Contesting Austerity: Genealogies of Human Rights Discourse

46 Pages Posted: 27 Mar 2020 Last revised: 18 May 2020

See all articles by Matthias Goldmann

Matthias Goldmann

Max Planck Institute for Comparative Public Law and International Law; Leibniz Institute for Financial Research SAFE; Goethe University Frankfurt - Cluster of Excellence Normative Orders; Goethe University Frankfurt

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Date Written: March 26, 2020

Abstract

The dominant understanding of the role of human rights in the context of austerity induced by sovereign debt crises has shifted markedly over time. It reflects, and may have influenced, the genealogies of human rights law in the postwar era. Four different paradigms emerge. During the 1970s, the decade preceding the debt crisis of the 1980s, the idea of austerity as a response to debt crises was contested by the basic (human) needs approach and by the proposal of a New International Economic Order. Both strands of thought showed some affinity with human rights law, although not without ambiguity, understanding self-determination as a structural requirement for ESC rights enjoyment. Counterintuitively, though, the debt crisis beginning in the 1980s silenced, rather than provoked, any form of human rights-based critique. The IMF managed to shift the focus of the debate from human needs to human capital, in line with the emerging Washington Consensus. When the Iron Curtain fell, sovereign debt restructuring became more generous, but debtor states had to pay with ever more intrusive forms of austerity, including structural conditions such as respect for civil and political rights. This “governance paradigm” of human rights was countered by a transformative paradigm of human rights in which civil society articulated its critique of austerity. The IFIs avoided the issue of human rights, but reacted by adding “social” components to austerity that aligned with their focus on efficiency and growth and further entrenched sufficiency. The impact of austerity on the European periphery led to lots of human rights litigation, but a number of structural obstacles prevented its success. Instead, the crisis aftermath saw enormous progress in the political recognition of human rights as a relevant standard for austerity. This has given rise to a new political paradigm of human rights. While this genealogy shows the contingency of human rights discourse in relation to austerity, it reveals their potential for challenging economic expertise and empowering progressive views, provided human rights are used to politicize, not to depoliticize, distributive questions. The limits of human rights discourse are the limits of our imagination.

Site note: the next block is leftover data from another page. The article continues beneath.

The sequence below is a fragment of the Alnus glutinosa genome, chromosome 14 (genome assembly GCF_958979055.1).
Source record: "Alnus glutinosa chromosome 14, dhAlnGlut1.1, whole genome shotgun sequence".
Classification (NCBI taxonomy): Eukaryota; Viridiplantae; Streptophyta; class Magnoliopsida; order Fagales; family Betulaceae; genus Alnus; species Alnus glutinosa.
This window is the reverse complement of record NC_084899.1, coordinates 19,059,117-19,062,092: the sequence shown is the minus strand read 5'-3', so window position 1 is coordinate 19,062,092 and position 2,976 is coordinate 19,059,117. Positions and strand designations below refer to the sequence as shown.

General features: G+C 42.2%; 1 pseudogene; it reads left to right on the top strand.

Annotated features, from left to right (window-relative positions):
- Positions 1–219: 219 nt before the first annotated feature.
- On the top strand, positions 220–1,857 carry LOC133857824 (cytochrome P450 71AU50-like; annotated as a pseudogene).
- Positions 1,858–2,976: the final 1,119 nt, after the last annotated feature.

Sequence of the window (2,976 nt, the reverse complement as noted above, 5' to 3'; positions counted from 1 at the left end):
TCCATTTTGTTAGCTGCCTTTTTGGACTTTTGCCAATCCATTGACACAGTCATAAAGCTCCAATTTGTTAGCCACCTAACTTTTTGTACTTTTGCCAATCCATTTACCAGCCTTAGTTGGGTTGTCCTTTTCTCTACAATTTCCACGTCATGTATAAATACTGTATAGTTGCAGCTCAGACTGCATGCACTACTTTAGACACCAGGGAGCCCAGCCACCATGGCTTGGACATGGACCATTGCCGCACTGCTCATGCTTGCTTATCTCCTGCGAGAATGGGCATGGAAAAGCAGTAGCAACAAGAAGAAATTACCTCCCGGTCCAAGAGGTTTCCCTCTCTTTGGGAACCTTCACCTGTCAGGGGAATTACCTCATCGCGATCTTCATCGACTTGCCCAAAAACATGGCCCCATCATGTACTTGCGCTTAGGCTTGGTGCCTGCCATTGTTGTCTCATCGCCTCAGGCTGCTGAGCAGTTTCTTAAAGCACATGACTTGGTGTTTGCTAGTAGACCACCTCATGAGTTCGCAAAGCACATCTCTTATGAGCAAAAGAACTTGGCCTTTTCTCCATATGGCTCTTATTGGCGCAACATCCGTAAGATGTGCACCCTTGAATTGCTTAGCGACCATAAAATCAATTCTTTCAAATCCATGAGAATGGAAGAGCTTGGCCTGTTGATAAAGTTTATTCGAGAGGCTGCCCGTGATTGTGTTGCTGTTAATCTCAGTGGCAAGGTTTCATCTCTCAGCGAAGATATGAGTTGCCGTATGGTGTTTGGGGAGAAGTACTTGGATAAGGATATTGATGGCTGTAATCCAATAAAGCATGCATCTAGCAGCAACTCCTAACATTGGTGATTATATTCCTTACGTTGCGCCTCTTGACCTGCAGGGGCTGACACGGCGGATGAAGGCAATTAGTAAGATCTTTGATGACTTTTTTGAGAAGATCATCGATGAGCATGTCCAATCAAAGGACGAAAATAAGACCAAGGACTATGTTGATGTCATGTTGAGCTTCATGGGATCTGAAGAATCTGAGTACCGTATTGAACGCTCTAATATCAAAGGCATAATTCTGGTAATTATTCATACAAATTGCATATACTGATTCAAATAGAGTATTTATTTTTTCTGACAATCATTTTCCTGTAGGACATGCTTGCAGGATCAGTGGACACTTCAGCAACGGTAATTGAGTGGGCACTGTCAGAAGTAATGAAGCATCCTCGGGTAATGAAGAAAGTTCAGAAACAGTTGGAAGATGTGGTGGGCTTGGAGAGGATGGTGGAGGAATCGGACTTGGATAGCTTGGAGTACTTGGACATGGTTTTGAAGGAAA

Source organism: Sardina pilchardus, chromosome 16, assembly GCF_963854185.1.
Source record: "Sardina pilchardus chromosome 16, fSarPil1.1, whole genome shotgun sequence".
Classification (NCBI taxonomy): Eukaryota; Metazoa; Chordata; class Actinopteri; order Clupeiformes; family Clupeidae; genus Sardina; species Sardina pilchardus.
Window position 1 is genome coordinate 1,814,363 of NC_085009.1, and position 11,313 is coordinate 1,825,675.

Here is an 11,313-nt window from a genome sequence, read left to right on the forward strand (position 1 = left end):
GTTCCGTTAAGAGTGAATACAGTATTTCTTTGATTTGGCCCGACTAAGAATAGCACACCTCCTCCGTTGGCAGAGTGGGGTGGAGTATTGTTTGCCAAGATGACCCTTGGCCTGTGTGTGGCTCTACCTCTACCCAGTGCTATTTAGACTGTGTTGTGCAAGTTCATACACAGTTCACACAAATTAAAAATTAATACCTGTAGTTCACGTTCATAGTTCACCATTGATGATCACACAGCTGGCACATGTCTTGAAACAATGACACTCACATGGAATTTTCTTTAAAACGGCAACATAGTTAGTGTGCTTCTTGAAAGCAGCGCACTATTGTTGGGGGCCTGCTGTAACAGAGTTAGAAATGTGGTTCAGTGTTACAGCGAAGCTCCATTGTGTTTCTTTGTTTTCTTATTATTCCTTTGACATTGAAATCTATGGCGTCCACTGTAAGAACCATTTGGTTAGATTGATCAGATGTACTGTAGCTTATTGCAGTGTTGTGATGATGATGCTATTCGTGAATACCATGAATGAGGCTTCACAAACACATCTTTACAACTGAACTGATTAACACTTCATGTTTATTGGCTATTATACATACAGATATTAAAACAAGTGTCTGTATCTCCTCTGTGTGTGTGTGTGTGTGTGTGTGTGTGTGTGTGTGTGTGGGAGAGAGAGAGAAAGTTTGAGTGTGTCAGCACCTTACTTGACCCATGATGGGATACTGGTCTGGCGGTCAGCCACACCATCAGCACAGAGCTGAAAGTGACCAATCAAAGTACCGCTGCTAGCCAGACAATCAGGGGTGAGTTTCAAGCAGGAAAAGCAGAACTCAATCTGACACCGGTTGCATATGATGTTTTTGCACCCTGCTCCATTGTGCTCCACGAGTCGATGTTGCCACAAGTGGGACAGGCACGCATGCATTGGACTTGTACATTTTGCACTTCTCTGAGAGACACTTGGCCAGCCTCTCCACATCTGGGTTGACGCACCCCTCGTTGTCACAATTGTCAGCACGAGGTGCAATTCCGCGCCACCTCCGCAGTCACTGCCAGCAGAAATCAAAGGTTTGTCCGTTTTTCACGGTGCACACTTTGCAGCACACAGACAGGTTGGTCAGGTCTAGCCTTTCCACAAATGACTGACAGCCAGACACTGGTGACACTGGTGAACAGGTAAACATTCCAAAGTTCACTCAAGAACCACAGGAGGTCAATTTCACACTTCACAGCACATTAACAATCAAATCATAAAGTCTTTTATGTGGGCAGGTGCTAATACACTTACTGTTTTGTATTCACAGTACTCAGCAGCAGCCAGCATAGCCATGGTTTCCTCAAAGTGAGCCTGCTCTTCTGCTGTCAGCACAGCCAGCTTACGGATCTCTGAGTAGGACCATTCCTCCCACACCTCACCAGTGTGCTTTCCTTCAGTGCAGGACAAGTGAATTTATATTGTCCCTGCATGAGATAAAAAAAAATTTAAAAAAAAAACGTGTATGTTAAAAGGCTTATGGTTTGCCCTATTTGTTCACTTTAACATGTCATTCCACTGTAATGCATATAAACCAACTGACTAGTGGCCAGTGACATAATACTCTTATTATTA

Keywords: human rights, austerity, sovereign debt, equality, social rights

Suggested Citation

Goldmann, Matthias, Contesting Austerity: Genealogies of Human Rights Discourse (March 26, 2020). Max Planck Institute for Comparative Public Law & International Law (MPIL) Research Paper No. 2020-09. Available at SSRN: https://ssrn.com/abstract=3561660 or http://dx.doi.org/10.2139/ssrn.3561660

Matthias Goldmann (Contact Author)

Max Planck Institute for Comparative Public Law and International Law ( email )

Im Neuenheimer Feld 535
69120 Heidelberg, 69120
Germany

HOME PAGE: http://www.mpil.de/ww/en/pub/organization/scientific_staff/mgoldman.cfm

Leibniz Institute for Financial Research SAFE

House of Finance
Theodor-W.-Adorno-Platz 3
Frankfurt am Main, 60323
Germany

HOME PAGE: http://www.safe-frankfurt.de

Goethe University Frankfurt - Cluster of Excellence Normative Orders ( email )

Germany

Goethe University Frankfurt ( email )

Theodor-W.-Adorno-Platz 3
HoF H4
Frankfurt, 60629
Germany

HOME PAGE: http://https://www.jura.uni-frankfurt.de/62222403/Goldmann

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